Communications Sector regulator, Uganda Communications Commission (UCC) has maintained its order directing television stations in the country to air gossip shows past 10pm.
On Tuesday, news made rounds that UCC had instructed eleven TV stations to switch their adult-themed gossip programmes from evening hours to between 10 pm and 5 am starting today Wednesday if they wish to keep them on air. This was however not officially publicly communicated by officials of the commission or through its social media platforms.
However, on Wednesday evening, the Commission in a statement confirmed the development, further noting that the acting UCC Executive Director communicated the decision to the affected TV stations in her October 18 letter.
The affected programmes include NBS TV’s Uncut Sabula and Uncut Kalakata, Spark TV’s Live Wire, Urban TV’s Short Circuit Sonsomola, ABS TV’s Evening Zone, Baba TV’s Poko Poko, and BBS TV’s Roundabout.
Others are, Dream TV’s Tik Taka Sesetura, Kingdom TV’s Kapyaki, STV’s Select E-Buzz, BTM TV’s Access, and Top TV’s Kachumbali.
UCC says that it has been receiving several concerns about the programmes for violating Minimum Broadcasting Standards from members of the public, something that prompted it to convene a meeting with representatives of eleven television stations October 7.
At the beginning of this month, presenters and a producer of NBS and Sanyuka televisions Isaac Kawalya alias Kayz, Brian Kennedy Waako and Williams Makuliro were arrested and remanded to prison on allegations of offensive communication and criminal libel after allegedly launching a verbal attack on singer Emmanuel Ssuuna alias Omulangira Ssuuna during the shows.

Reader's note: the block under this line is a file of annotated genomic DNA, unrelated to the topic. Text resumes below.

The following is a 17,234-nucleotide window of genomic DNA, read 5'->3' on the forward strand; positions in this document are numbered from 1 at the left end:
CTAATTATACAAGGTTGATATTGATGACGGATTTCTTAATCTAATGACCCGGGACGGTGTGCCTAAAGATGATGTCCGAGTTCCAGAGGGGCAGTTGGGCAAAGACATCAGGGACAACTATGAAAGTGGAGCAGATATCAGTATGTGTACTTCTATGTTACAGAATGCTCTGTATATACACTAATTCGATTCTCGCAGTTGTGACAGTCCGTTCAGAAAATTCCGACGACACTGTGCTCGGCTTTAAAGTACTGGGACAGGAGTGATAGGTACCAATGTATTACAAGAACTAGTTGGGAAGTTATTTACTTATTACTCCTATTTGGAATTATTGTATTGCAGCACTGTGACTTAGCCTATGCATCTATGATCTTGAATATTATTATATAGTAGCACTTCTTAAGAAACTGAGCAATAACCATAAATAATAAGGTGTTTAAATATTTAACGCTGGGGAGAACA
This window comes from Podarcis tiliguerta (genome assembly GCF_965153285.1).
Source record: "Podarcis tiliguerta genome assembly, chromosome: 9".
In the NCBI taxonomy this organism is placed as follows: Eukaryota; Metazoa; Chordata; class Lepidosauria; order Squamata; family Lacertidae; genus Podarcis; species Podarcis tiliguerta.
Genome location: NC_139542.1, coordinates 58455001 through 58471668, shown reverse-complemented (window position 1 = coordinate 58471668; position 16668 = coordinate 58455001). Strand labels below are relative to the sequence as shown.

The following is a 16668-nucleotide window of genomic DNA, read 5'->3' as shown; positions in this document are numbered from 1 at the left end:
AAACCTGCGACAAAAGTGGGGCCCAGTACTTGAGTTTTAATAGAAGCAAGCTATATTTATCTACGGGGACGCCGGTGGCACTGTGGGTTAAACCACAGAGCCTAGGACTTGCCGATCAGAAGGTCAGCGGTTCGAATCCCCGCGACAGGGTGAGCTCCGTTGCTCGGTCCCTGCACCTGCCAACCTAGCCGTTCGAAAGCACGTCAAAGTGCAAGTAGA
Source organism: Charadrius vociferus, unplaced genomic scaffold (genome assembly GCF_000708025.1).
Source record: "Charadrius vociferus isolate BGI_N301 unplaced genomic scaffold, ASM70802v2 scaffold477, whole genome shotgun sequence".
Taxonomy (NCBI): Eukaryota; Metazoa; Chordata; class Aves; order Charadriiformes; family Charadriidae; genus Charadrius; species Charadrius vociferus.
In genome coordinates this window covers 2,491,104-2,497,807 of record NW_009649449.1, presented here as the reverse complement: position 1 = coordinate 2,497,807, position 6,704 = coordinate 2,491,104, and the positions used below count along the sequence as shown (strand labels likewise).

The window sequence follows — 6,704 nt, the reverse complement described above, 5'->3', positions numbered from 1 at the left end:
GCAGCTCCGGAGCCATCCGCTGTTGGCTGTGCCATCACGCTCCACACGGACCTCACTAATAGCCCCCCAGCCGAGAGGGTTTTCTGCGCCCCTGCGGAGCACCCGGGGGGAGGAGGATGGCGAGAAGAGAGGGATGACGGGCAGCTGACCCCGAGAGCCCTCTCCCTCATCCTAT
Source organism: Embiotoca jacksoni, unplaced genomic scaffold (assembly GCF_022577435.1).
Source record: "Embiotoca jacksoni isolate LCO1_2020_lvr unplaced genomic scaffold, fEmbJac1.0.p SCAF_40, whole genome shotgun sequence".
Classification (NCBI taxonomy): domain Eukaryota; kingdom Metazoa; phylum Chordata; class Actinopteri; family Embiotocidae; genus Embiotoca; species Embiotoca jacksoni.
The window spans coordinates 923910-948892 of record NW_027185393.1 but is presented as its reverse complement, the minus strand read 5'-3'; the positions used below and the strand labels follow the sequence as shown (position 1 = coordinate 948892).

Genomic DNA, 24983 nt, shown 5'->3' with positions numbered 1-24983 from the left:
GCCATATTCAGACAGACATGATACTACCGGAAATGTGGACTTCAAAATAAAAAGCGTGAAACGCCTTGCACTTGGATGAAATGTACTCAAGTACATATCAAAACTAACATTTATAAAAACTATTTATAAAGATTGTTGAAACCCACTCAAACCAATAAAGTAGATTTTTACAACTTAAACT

Many members of the public have expressed disapproval the conduct of gossip shows on a number of TV stations where presenters have for long exhibited unprofessionalism by way of trading insults, lies, false propaganda, indecent dressing, etcetera.
“Whereas the TV stations agreed to address compliance of their programmes, the Commission has not observed any improvement in the nature and quality of the programmes, hence the action taken,” says the Communications Sector regulator.
The Commission explains that it continues to observe that the programmes contain adult content, sexual innuendos and profanity, with the potential to disturb and harm some members of the public, especially children and that the stations don’t adequately warn their audiences about the nature of content often contained in the programmes.
It also accuses the presenters of the said programmes of often appearing on air when dressed indecently in skimpy outfits.
“The language and statements used by the presenters and guests during the programmes are often abusive, demeaning, derogatory and contain unsubstantiated claims against different personalities,” says the Commission.
“The programmes often contain inaccurate, misleading and unverified content, which often defames other individuals,” it adds
UCC also highlights that the content in the programmes often invades the privacy of individuals, contains unbalanced reporting, and denies the persons reported against the right of response or an opportunity to reply against the allegations made against them during the programs.
To the effect, UCC says such programmes should be restricted from the watershed period in order to protect children and other people who find it inappropriate.
“To protect children and adults who find the content objectionable, the Commission directed the stations to stop broadcasting the programmes during the watershed period (5.00 am – 10.00 pm). The move is in line with the Uganda Communications Act 2013 and Regulation 28 of the Uganda Communications (Content) Regulations 2019,” says the Commission.
However in the letter to the affected stations, the acting UCC Executive Director advised that if they wish to continue broadcasting the said programmes after the watershed period, they must “institute deliberate measures to ensure that the content broadcast during the said programmes complies with the Minimum Broadcasting Standards, the Uganda Communications (Content) Regulations 2019, and other laws including but not limited to the Data Protection and Privacy Act 2019, and the Computer Misuse Act 2011.”
Failure to comply with the directive, she said, would attract appropriate regulatory sanctions, including possible suspension of the station’s broadcasting license in accordance with Section 41 of the Uganda Communications Act 2013.